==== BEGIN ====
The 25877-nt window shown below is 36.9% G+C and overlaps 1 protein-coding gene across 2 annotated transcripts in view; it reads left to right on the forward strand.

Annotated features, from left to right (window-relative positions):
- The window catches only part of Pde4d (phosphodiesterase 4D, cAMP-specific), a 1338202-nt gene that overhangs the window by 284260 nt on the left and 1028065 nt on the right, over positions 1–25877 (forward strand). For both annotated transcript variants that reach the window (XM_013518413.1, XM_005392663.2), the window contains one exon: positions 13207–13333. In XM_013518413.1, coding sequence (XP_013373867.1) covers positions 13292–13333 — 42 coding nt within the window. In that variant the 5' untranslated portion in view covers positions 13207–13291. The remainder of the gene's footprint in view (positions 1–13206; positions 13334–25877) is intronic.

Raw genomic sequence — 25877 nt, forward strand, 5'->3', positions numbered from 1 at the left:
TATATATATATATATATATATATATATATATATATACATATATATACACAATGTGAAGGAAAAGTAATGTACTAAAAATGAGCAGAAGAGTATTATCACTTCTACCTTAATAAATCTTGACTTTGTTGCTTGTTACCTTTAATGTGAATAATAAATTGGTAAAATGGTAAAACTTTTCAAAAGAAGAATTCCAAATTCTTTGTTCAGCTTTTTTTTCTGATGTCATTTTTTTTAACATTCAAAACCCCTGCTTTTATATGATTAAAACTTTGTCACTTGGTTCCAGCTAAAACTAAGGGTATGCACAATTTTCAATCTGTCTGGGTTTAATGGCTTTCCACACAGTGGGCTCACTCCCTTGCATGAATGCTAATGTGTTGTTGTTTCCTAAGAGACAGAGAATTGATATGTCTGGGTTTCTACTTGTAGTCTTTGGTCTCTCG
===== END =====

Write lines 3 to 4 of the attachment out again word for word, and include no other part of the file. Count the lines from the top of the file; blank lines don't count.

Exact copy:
- The window catches only part of Pde4d (phosphodiesterase 4D, cAMP-specific), a 1338202-nt gene that overhangs the window by 284260 nt on the left and 1028065 nt on the right, over positions 1–25877 (forward strand). For both annotated transcript variants that reach the window (XM_013518413.1, XM_005392663.2), the window contains one exon: positions 13207–13333. In XM_013518413.1, coding sequence (XP_013373867.1) covers positions 13292–13333 — 42 coding nt within the window. In that variant the 5' untranslated portion in view covers positions 13207–13291. The remainder of the gene's footprint in view (positions 1–13206; positions 13334–25877) is intronic.

Raw genomic sequence — 25877 nt, forward strand, 5'->3', positions numbered from 1 at the left: